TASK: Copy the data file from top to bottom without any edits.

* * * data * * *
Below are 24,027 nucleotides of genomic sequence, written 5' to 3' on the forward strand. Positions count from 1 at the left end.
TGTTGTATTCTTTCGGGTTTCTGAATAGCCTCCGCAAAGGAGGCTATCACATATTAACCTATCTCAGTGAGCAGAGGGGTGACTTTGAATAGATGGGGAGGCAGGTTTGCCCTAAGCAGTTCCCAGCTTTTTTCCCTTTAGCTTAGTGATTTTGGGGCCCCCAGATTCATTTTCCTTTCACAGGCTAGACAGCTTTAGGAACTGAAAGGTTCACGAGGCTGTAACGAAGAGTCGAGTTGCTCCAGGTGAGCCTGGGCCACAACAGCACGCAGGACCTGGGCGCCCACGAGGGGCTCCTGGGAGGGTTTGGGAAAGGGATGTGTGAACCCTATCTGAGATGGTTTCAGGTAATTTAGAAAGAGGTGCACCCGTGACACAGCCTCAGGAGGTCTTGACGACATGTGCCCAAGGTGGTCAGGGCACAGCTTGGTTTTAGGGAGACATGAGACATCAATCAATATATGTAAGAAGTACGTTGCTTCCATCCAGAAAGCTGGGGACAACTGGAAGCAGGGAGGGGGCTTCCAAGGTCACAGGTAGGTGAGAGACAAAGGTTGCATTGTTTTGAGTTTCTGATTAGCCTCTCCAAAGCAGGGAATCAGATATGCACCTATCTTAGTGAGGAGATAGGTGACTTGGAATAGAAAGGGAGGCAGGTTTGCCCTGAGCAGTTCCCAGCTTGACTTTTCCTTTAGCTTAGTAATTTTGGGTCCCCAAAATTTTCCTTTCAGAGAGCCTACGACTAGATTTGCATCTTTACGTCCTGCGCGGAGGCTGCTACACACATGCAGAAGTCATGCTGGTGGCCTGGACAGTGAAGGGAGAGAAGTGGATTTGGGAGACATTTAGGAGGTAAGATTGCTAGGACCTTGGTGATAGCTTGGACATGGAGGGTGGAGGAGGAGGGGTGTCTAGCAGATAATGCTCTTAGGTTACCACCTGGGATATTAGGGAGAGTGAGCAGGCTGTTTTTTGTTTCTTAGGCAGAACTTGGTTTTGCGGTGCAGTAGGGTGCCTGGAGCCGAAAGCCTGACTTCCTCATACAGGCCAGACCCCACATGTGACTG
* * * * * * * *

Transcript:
Below are 24,027 nucleotides of genomic sequence, written 5' to 3' on the forward strand. Positions count from 1 at the left end.
TGTTGTATTCTTTCGGGTTTCTGAATAGCCTCCGCAAAGGAGGCTATCACATATTAACCTATCTCAGTGAGCAGAGGGGTGACTTTGAATAGATGGGGAGGCAGGTTTGCCCTAAGCAGTTCCCAGCTTTTTTCCCTTTAGCTTAGTGATTTTGGGGCCCCCAGATTCATTTTCCTTTCACAGGCTAGACAGCTTTAGGAACTGAAAGGTTCACGAGGCTGTAACGAAGAGTCGAGTTGCTCCAGGTGAGCCTGGGCCACAACAGCACGCAGGACCTGGGCGCCCACGAGGGGCTCCTGGGAGGGTTTGGGAAAGGGATGTGTGAACCCTATCTGAGATGGTTTCAGGTAATTTAGAAAGAGGTGCACCCGTGACACAGCCTCAGGAGGTCTTGACGACATGTGCCCAAGGTGGTCAGGGCACAGCTTGGTTTTAGGGAGACATGAGACATCAATCAATATATGTAAGAAGTACGTTGCTTCCATCCAGAAAGCTGGGGACAACTGGAAGCAGGGAGGGGGCTTCCAAGGTCACAGGTAGGTGAGAGACAAAGGTTGCATTGTTTTGAGTTTCTGATTAGCCTCTCCAAAGCAGGGAATCAGATATGCACCTATCTTAGTGAGGAGATAGGTGACTTGGAATAGAAAGGGAGGCAGGTTTGCCCTGAGCAGTTCCCAGCTTGACTTTTCCTTTAGCTTAGTAATTTTGGGTCCCCAAAATTTTCCTTTCAGAGAGCCTACGACTAGATTTGCATCTTTACGTCCTGCGCGGAGGCTGCTACACACATGCAGAAGTCATGCTGGTGGCCTGGACAGTGAAGGGAGAGAAGTGGATTTGGGAGACATTTAGGAGGTAAGATTGCTAGGACCTTGGTGATAGCTTGGACATGGAGGGTGGAGGAGGAGGGGTGTCTAGCAGATAATGCTCTTAGGTTACCACCTGGGATATTAGGGAGAGTGAGCAGGCTGTTTTTTGTTTCTTAGGCAGAACTTGGTTTTGCGGTGCAGTAGGGTGCCTGGAGCCGAAAGCCTGACTTCCTCATACAGGCCAGACCCCACATGTGACTG